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This Day in Yankees History: Alfonso Soriano crushes J.A. Happ

On this day, Joe DiMaggio accomplishes a remarkable feat, the Mariners implode, and Alfonso Soriano takes a future Yankee hurler deep twice.

Tampa Bay Rays v. New York Yankees

Welcome to This Day in Yankees History. The season may be underway, but that doesn’t mean we can’t take a trip into the past. These daily posts will highlight two or three key moments in Yankees history on a given date, as well as recognize players born on the day. Hope you enjoy this trip down memory lane with us!

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82 Years Ago

In the first half of a doubleheader, Joe DiMaggio smashes three consecutive triples in what has to be at least some sort of modern record. DiMaggio’s efforts power the Yankees to an 8-7 win over Cleveland. It’s a legitimate question if any Yankee will tally three triples on the entire season in 2020.

The day becomes even more historic in the second game, as Monte Pearson tosses a no-hitter in a 13-0 win. Pearson uses two double plays to face the minimum 27 batters.

Seven years ago

As part of the surprisingly successful start to his second stint in the Bronx, Alfonso Soriano hits the 399th and 400th home runs of his career. The bombs come off of J.A. Happ, who had little idea at the time that giving up dingers at Yankee Stadium would soon come to be a common occurrence for him. Soriano’s homers back up Andy Pettitte in a 7-1 win.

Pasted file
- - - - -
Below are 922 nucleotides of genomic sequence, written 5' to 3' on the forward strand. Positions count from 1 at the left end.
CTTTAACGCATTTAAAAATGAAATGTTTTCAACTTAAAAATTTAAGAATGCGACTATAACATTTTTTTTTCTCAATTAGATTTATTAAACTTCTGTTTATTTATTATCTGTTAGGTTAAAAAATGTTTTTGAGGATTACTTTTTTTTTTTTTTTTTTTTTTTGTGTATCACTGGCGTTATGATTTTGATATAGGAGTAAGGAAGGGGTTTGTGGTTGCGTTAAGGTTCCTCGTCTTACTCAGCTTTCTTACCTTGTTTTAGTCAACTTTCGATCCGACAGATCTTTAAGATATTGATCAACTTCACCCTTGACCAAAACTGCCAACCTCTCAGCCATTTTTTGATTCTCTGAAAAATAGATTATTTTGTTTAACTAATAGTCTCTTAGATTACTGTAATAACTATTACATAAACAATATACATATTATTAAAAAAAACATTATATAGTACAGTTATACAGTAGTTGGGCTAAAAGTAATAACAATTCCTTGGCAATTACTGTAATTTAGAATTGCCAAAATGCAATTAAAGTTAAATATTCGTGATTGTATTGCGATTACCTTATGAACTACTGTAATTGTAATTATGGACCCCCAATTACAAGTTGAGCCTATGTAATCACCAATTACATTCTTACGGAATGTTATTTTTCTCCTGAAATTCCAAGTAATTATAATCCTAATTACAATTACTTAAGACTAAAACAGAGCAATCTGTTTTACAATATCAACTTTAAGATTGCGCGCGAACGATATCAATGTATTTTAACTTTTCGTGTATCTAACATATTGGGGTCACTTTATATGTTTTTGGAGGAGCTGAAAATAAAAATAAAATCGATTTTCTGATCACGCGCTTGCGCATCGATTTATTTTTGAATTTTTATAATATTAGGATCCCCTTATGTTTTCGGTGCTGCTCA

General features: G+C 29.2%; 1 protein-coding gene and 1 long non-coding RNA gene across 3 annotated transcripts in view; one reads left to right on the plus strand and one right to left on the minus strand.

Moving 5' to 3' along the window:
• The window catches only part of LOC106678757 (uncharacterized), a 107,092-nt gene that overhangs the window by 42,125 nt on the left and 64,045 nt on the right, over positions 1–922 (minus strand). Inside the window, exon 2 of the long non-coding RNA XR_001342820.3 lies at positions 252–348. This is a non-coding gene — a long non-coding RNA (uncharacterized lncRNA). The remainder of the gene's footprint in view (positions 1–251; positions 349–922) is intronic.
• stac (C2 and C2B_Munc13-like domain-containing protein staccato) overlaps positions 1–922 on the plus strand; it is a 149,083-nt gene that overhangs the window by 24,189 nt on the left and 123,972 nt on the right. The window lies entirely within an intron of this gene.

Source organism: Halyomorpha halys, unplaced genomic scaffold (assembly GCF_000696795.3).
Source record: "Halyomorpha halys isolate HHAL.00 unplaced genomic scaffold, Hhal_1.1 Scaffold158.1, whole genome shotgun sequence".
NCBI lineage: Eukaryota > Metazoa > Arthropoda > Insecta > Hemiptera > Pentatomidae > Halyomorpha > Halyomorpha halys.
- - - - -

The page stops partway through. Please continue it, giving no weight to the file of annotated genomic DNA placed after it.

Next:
Three Years Ago

The Mariners match a record with five errors in one inning, helping the Yankees to a six-run first-inning outburst in what ultimately ends up a 10-1 victory. Shortstop Jean Segura commits three of the blunders, while Kyle Seager and former Yankee Ben Gamel commit one apiece:

Masahiro Tanaka was the beneficiary of the butchery, earning the victory while tossing seven innings of one-run ball.

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Infielder Baldy Louden was born on this day 133 years ago. He played four games for the Yankees in 1907, and didn’t appear in the majors again until 1912 with Detroit. He managed a 102 OPS+ in 603 career games. For the most part, I mention him to note the superiority of early 20th-century baseball nicknames.

It’s also the 34th birthday of recent Yankees signing Jordy Mercer. Mercer has yet to play for the Yankees, but it’s possible he could get a call given the team’s brutal slate of injuries. The longtime Pirate only owns a career 91 OPS+, but he can handle himself up the middle on the infield dirt.

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We thank Baseball-Reference and for providing background information for these posts.